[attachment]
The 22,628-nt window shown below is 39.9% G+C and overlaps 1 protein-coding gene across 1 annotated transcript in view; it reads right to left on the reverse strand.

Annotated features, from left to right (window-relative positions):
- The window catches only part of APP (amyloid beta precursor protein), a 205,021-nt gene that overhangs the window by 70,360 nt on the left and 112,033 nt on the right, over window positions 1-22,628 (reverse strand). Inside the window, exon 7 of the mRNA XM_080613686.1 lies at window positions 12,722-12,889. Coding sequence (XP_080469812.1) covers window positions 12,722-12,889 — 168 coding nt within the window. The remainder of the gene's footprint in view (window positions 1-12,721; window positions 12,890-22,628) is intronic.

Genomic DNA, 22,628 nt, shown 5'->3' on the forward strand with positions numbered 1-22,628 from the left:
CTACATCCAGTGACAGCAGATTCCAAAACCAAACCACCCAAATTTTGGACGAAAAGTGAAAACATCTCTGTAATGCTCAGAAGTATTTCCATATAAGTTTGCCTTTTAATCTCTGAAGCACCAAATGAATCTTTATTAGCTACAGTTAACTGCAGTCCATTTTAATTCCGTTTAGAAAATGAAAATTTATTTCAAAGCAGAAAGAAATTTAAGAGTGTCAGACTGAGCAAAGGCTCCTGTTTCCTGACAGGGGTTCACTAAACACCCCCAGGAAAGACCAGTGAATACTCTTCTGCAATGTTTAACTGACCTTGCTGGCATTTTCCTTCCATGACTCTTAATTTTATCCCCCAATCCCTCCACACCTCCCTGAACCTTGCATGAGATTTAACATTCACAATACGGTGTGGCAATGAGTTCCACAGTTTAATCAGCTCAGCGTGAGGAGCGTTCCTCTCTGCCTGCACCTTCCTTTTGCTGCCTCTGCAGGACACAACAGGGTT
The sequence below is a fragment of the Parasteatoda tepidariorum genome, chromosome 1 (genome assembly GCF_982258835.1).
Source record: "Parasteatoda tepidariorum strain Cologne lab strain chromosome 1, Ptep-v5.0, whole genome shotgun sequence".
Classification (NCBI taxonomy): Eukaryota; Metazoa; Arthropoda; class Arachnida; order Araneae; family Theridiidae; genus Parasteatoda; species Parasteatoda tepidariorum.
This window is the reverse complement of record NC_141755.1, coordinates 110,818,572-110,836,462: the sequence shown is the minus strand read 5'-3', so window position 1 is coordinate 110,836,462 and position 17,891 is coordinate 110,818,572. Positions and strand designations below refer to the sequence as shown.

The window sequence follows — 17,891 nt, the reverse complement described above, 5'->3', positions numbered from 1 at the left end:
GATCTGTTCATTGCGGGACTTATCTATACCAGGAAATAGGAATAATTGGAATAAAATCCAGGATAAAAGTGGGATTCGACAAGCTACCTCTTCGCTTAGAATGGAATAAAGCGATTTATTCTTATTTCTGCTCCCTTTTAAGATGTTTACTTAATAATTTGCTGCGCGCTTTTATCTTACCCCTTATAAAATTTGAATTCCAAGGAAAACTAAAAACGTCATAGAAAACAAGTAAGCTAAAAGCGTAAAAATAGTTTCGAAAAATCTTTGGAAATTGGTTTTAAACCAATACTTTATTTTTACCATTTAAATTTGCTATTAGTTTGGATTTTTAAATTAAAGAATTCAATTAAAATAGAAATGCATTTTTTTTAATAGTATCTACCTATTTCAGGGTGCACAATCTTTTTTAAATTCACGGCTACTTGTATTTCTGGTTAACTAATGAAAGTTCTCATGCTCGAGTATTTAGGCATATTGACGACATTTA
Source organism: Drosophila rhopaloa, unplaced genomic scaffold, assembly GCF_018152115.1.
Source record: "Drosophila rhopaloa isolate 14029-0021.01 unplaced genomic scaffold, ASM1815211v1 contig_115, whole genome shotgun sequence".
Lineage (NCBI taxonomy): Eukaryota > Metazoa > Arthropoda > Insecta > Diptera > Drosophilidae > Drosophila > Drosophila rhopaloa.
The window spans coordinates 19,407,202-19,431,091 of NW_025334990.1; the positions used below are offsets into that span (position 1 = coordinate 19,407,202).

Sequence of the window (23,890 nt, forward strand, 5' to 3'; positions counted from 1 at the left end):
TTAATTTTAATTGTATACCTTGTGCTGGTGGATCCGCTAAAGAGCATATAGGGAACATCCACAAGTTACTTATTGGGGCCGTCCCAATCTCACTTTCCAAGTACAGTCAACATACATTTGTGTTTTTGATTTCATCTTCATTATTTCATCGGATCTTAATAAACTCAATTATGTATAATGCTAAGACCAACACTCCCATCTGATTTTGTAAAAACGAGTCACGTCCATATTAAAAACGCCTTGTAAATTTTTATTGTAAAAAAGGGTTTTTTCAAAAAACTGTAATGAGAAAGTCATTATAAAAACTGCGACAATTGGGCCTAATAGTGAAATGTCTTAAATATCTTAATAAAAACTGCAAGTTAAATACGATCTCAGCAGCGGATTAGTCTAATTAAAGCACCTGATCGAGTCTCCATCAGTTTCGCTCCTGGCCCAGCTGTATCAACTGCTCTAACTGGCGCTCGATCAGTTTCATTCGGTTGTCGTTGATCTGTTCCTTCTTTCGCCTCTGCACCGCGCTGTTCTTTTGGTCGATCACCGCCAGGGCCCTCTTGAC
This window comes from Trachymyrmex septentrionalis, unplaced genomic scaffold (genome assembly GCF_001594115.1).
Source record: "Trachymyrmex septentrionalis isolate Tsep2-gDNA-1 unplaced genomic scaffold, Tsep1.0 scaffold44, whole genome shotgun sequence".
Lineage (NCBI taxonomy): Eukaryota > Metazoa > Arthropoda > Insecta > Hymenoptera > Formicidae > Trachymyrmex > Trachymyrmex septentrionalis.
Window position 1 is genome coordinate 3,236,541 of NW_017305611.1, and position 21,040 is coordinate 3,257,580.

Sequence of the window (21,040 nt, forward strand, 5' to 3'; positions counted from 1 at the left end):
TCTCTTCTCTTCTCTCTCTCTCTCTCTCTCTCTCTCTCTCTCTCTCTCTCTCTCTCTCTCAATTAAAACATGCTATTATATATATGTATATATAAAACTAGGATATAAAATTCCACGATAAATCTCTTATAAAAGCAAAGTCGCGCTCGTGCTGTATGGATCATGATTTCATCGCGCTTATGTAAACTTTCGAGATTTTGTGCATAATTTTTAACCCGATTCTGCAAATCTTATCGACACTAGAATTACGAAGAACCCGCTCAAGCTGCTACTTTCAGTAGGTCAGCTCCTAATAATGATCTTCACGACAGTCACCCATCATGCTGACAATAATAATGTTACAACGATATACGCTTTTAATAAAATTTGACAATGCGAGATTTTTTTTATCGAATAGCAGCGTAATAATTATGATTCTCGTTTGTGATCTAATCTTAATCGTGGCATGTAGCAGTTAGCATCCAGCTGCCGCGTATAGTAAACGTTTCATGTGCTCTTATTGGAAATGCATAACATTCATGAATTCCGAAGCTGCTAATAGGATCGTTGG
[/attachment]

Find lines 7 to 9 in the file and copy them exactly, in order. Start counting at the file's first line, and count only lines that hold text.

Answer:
Source record: "Parasteatoda tepidariorum strain Cologne lab strain chromosome 1, Ptep-v5.0, whole genome shotgun sequence".
Classification (NCBI taxonomy): Eukaryota; Metazoa; Arthropoda; class Arachnida; order Araneae; family Theridiidae; genus Parasteatoda; species Parasteatoda tepidariorum.
This window is the reverse complement of record NC_141755.1, coordinates 110,818,572-110,836,462: the sequence shown is the minus strand read 5'-3', so window position 1 is coordinate 110,836,462 and position 17,891 is coordinate 110,818,572. Positions and strand designations below refer to the sequence as shown.